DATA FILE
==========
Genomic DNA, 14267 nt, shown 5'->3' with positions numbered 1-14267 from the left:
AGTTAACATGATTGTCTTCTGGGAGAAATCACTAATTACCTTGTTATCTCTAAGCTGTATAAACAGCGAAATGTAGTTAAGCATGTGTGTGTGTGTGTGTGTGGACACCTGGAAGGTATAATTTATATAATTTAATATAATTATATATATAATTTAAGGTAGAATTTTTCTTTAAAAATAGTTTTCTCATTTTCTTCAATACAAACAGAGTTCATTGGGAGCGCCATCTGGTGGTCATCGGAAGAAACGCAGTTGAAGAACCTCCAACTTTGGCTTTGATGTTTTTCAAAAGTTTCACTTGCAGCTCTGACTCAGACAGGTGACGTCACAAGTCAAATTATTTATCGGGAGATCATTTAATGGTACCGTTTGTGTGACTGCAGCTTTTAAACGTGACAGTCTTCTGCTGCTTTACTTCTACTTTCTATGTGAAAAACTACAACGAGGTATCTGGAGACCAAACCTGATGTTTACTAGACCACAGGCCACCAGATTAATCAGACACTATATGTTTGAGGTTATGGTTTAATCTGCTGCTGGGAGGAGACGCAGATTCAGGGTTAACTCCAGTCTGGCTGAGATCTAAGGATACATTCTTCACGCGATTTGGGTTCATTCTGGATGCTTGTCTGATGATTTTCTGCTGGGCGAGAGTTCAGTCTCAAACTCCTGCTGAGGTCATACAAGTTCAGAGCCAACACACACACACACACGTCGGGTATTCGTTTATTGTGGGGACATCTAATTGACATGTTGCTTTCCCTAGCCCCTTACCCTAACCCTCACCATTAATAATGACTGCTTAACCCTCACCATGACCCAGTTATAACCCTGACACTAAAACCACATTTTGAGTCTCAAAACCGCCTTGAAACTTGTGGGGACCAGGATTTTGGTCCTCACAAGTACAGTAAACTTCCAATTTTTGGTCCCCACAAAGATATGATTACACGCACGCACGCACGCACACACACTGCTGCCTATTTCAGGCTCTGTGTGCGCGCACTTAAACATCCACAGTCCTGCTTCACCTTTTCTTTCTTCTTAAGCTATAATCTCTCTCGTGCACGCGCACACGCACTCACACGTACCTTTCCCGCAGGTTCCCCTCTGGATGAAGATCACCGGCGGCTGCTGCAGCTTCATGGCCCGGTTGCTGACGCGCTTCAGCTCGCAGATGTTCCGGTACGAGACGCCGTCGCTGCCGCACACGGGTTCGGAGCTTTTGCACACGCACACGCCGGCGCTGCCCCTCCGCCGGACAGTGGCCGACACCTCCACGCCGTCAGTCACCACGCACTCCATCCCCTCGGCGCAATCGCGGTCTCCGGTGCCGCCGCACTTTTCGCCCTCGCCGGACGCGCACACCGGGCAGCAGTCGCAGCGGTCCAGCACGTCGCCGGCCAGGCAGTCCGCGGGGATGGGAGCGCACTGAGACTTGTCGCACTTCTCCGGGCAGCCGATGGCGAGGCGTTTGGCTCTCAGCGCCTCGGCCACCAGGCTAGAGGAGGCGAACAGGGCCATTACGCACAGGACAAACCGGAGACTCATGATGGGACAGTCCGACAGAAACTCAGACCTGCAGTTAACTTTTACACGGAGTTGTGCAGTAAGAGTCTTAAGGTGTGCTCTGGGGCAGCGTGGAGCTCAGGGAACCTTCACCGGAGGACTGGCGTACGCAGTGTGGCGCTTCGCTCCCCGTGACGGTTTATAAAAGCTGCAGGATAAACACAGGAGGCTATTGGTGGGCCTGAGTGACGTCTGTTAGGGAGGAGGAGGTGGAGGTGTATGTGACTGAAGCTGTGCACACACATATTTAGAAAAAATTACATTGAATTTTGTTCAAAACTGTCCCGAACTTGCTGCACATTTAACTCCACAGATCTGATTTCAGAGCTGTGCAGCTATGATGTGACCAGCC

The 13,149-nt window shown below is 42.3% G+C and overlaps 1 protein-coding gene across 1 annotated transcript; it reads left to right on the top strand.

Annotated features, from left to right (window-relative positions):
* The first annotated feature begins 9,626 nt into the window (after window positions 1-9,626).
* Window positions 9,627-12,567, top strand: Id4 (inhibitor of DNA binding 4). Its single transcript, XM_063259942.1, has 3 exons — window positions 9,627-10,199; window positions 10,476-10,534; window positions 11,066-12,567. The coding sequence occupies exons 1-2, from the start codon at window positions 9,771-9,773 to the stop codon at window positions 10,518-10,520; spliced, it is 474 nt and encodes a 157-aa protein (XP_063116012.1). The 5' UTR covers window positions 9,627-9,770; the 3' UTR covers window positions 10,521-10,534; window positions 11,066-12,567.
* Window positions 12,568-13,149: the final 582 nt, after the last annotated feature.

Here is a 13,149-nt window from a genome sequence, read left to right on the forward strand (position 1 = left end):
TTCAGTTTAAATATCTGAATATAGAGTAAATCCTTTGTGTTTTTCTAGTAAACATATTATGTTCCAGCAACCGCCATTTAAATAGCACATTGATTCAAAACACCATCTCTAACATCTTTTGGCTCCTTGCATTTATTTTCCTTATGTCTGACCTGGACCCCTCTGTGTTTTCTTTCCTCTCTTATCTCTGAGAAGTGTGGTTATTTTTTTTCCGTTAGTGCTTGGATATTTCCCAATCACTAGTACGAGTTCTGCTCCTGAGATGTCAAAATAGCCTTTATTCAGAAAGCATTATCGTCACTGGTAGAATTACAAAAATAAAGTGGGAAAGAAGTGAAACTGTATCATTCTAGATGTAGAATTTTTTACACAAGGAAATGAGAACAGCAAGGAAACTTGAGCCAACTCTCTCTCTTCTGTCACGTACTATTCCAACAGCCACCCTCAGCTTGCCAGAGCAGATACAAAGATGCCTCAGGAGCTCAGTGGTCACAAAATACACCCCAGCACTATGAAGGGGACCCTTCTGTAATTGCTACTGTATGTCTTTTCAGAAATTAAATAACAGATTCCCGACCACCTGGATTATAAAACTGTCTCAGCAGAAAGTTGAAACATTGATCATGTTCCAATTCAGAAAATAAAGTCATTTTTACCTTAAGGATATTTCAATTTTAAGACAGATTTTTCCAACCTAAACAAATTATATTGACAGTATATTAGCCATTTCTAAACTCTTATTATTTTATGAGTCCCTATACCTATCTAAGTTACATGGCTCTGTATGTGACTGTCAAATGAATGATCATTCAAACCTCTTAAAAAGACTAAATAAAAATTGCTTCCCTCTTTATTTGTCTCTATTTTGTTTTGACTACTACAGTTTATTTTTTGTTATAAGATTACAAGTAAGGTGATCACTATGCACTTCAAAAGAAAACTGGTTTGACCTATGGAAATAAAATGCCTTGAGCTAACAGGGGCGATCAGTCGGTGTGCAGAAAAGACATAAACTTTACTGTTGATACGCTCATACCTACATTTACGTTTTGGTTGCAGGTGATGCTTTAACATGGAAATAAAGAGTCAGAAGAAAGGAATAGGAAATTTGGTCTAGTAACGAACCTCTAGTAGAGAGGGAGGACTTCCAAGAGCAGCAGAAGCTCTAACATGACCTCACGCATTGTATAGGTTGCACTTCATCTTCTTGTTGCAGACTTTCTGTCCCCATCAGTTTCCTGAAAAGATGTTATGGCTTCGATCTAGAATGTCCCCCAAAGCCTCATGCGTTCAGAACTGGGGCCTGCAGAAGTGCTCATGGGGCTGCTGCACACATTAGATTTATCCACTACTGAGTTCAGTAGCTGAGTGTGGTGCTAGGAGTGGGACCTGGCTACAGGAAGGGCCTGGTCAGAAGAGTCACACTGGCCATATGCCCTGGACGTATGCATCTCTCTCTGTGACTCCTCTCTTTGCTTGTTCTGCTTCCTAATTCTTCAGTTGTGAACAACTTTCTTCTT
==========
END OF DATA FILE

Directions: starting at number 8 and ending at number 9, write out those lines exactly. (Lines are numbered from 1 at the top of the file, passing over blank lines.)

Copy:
Here is a 13,149-nt window from a genome sequence, read left to right on the forward strand (position 1 = left end):
TTCAGTTTAAATATCTGAATATAGAGTAAATCCTTTGTGTTTTTCTAGTAAACATATTATGTTCCAGCAACCGCCATTTAAATAGCACATTGATTCAAAACACCATCTCTAACATCTTTTGGCTCCTTGCATTTATTTTCCTTATGTCTGACCTGGACCCCTCTGTGTTTTCTTTCCTCTCTTATCTCTGAGAAGTGTGGTTATTTTTTTTCCGTTAGTGCTTGGATATTTCCCAATCACTAGTACGAGTTCTGCTCCTGAGATGTCAAAATAGCCTTTATTCAGAAAGCATTATCGTCACTGGTAGAATTACAAAAATAAAGTGGGAAAGAAGTGAAACTGTATCATTCTAGATGTAGAATTTTTTACACAAGGAAATGAGAACAGCAAGGAAACTTGAGCCAACTCTCTCTCTTCTGTCACGTACTATTCCAACAGCCACCCTCAGCTTGCCAGAGCAGATACAAAGATGCCTCAGGAGCTCAGTGGTCACAAAATACACCCCAGCACTATGAAGGGGACCCTTCTGTAATTGCTACTGTATGTCTTTTCAGAAATTAAATAACAGATTCCCGACCACCTGGATTATAAAACTGTCTCAGCAGAAAGTTGAAACATTGATCATGTTCCAATTCAGAAAATAAAGTCATTTTTACCTTAAGGATATTTCAATTTTAAGACAGATTTTTCCAACCTAAACAAATTATATTGACAGTATATTAGCCATTTCTAAACTCTTATTATTTTATGAGTCCCTATACCTATCTAAGTTACATGGCTCTGTATGTGACTGTCAAATGAATGATCATTCAAACCTCTTAAAAAGACTAAATAAAAATTGCTTCCCTCTTTATTTGTCTCTATTTTGTTTTGACTACTACAGTTTATTTTTTGTTATAAGATTACAAGTAAGGTGATCACTATGCACTTCAAAAGAAAACTGGTTTGACCTATGGAAATAAAATGCCTTGAGCTAACAGGGGCGATCAGTCGGTGTGCAGAAAAGACATAAACTTTACTGTTGATACGCTCATACCTACATTTACGTTTTGGTTGCAGGTGATGCTTTAACATGGAAATAAAGAGTCAGAAGAAAGGAATAGGAAATTTGGTCTAGTAACGAACCTCTAGTAGAGAGGGAGGACTTCCAAGAGCAGCAGAAGCTCTAACATGACCTCACGCATTGTATAGGTTGCACTTCATCTTCTTGTTGCAGACTTTCTGTCCCCATCAGTTTCCTGAAAAGATGTTATGGCTTCGATCTAGAATGTCCCCCAAAGCCTCATGCGTTCAGAACTGGGGCCTGCAGAAGTGCTCATGGGGCTGCTGCACACATTAGATTTATCCACTACTGAGTTCAGTAGCTGAGTGTGGTGCTAGGAGTGGGACCTGGCTACAGGAAGGGCCTGGTCAGAAGAGTCACACTGGCCATATGCCCTGGACGTATGCATCTCTCTCTGTGACTCCTCTCTTTGCTTGTTCTGCTTCCTAATTCTTCAGTTGTGAACAACTTTCTTCTT